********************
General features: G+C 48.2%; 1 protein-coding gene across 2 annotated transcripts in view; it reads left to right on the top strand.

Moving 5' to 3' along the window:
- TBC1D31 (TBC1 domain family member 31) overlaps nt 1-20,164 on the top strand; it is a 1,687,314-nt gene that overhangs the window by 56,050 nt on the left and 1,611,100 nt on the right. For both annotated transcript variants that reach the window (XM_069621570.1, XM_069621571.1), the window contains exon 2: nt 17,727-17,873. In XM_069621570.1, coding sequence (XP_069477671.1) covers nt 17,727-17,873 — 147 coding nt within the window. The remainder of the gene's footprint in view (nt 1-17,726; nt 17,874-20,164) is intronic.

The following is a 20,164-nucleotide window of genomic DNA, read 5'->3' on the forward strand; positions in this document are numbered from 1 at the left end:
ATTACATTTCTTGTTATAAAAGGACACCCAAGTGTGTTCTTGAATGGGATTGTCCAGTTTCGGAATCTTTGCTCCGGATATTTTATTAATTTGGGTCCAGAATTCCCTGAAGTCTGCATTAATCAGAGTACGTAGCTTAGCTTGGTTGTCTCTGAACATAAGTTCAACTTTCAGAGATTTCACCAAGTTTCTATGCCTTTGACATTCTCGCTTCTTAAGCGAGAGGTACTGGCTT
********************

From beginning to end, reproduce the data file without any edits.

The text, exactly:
General features: G+C 48.2%; 1 protein-coding gene across 2 annotated transcripts in view; it reads left to right on the top strand.

Moving 5' to 3' along the window:
- TBC1D31 (TBC1 domain family member 31) overlaps nt 1-20,164 on the top strand; it is a 1,687,314-nt gene that overhangs the window by 56,050 nt on the left and 1,611,100 nt on the right. For both annotated transcript variants that reach the window (XM_069621570.1, XM_069621571.1), the window contains exon 2: nt 17,727-17,873. In XM_069621570.1, coding sequence (XP_069477671.1) covers nt 17,727-17,873 — 147 coding nt within the window. The remainder of the gene's footprint in view (nt 1-17,726; nt 17,874-20,164) is intronic.

The following is a 20,164-nucleotide window of genomic DNA, read 5'->3' on the forward strand; positions in this document are numbered from 1 at the left end:
ATTACATTTCTTGTTATAAAAGGACACCCAAGTGTGTTCTTGAATGGGATTGTCCAGTTTCGGAATCTTTGCTCCGGATATTTTATTAATTTGGGTCCAGAATTCCCTGAAGTCTGCATTAATCAGAGTACGTAGCTTAGCTTGGTTGTCTCTGAACATAAGTTCAACTTTCAGAGATTTCACCAAGTTTCTATGCCTTTGACATTCTCGCTTCTTAAGCGAGAGGTACTGGCTT